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The History of Thief River Falls
By Gretchen Beito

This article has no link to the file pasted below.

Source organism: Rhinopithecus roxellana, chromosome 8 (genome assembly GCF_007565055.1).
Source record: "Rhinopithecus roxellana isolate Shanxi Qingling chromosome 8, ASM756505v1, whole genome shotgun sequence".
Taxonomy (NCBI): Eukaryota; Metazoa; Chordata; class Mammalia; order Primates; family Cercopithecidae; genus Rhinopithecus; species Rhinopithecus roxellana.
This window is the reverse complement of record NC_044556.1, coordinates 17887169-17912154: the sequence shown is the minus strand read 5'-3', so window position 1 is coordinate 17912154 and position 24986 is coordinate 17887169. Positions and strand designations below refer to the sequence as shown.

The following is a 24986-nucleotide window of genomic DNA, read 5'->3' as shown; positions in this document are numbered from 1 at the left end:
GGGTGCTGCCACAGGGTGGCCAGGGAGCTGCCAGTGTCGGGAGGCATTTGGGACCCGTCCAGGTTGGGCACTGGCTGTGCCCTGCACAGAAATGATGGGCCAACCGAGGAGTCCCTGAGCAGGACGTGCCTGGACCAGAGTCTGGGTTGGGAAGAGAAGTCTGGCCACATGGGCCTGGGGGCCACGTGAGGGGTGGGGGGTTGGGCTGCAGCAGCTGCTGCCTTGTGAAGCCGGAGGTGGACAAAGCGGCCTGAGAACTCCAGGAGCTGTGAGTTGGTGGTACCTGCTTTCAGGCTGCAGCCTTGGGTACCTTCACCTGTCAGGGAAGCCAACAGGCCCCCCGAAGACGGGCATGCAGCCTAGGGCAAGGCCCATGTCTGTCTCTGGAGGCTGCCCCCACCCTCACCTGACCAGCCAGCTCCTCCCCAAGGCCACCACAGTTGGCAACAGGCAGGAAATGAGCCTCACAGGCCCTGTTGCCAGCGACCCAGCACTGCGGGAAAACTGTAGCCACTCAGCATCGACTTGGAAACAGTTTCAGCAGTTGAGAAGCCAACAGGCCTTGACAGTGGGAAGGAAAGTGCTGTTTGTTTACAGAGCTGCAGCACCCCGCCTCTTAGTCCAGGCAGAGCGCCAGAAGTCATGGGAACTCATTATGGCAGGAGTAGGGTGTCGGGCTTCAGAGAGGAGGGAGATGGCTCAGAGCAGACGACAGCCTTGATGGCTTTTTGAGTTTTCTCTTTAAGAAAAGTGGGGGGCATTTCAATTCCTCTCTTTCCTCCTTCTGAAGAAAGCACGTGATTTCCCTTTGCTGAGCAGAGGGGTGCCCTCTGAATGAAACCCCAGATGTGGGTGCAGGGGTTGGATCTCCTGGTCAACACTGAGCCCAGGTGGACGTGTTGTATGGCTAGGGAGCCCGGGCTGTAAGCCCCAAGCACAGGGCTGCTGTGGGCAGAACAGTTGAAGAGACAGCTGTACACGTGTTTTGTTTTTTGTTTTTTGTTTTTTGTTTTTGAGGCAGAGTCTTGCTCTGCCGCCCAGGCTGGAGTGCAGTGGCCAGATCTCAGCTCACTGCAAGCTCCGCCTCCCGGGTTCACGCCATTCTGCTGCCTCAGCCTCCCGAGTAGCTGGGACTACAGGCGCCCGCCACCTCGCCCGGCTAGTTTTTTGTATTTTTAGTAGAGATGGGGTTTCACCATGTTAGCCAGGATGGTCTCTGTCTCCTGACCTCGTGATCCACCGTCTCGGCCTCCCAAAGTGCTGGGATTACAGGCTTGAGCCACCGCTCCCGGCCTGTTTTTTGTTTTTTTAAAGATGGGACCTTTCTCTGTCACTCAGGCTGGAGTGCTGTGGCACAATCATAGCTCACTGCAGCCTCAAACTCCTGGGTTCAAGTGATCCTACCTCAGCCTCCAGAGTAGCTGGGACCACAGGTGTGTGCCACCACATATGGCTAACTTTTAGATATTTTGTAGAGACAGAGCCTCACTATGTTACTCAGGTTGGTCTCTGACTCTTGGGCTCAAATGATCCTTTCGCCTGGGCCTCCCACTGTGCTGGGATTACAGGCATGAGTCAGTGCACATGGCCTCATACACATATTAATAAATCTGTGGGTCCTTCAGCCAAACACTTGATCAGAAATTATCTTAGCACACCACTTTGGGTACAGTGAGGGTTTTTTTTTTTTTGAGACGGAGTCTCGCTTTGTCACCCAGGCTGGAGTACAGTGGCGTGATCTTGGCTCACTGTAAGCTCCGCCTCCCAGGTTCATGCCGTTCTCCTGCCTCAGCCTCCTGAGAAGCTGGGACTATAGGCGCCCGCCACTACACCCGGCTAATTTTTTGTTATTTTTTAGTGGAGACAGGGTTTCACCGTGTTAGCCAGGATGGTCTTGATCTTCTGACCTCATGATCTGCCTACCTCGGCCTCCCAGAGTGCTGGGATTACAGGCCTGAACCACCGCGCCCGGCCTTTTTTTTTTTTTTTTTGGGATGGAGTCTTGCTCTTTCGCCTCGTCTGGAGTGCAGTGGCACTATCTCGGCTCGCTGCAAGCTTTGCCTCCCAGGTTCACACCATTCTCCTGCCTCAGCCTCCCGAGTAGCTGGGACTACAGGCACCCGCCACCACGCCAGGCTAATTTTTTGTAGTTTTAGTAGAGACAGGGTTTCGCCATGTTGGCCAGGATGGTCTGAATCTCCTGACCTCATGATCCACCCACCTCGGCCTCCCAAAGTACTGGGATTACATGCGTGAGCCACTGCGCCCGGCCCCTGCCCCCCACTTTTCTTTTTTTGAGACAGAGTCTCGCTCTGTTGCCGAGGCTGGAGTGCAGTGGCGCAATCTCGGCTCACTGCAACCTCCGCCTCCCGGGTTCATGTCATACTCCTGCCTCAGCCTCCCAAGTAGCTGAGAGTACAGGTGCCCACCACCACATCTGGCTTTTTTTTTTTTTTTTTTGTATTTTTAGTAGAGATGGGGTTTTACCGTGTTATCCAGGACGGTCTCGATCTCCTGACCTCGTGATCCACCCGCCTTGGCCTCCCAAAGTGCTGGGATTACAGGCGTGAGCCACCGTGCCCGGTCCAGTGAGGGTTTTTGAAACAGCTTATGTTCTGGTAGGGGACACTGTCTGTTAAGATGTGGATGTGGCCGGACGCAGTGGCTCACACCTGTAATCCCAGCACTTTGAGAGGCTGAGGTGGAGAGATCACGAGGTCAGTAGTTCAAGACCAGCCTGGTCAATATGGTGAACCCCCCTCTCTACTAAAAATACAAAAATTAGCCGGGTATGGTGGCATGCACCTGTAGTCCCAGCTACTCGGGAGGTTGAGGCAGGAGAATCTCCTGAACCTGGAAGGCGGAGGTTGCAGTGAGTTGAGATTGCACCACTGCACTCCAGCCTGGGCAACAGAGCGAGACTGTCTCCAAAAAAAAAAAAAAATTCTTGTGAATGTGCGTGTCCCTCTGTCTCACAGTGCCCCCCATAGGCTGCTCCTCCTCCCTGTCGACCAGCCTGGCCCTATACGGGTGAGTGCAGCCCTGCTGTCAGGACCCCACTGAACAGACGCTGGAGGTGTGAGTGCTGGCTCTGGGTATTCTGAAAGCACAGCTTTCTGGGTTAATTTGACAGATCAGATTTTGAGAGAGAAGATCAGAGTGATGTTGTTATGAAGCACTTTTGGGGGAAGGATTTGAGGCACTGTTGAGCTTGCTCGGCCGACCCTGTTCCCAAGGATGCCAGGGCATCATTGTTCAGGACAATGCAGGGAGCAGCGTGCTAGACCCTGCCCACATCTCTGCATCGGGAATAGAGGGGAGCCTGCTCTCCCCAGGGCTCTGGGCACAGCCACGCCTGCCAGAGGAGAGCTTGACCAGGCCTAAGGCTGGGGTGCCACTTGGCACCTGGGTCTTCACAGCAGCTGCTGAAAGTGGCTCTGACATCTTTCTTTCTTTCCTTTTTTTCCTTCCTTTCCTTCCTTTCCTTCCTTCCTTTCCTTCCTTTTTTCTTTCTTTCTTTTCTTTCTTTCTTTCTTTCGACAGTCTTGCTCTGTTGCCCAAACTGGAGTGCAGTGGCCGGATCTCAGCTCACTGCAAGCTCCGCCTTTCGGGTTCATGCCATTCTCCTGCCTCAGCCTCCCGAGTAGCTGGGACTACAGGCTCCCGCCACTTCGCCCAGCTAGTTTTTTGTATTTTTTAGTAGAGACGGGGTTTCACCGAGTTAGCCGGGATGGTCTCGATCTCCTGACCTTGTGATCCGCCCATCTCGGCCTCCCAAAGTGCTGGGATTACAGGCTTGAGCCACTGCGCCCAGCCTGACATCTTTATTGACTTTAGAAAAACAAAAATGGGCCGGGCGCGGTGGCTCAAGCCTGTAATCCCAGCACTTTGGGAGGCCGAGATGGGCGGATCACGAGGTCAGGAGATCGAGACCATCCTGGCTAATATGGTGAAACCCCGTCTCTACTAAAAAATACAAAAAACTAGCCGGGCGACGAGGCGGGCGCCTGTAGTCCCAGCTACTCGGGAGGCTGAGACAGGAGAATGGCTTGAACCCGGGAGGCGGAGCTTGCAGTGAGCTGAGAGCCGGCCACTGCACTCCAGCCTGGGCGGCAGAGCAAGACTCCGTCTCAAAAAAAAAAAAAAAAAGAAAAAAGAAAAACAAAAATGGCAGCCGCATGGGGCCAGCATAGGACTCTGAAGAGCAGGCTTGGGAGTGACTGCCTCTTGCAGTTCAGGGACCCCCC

Thief River Falls first developed as a lumber milling town. It also became a major agricultural service area because of the rich soil left by ancient, glacial Lake Agassiz. The unusual name, “Thief River,” was given to the river by the Ojibwe and Dakota people. “Falls” was added to the name of the new city in 1896 because a series of rapids in the river had been converted to a waterfall by the construction of the dam. Until 1904, an Ojibwe village of 40 families was located where the Thief and Red Lake Rivers meet. The Great Northern and the Soo Line Railroads brought prosperity when Thief River Falls became a center for shipping wheat. Today, the city continues its entrepreneurial spirit, preserving and respecting the past, yet growing and moving toward the future, especially in the manufacturing and distribution industries, both nationally and internationally.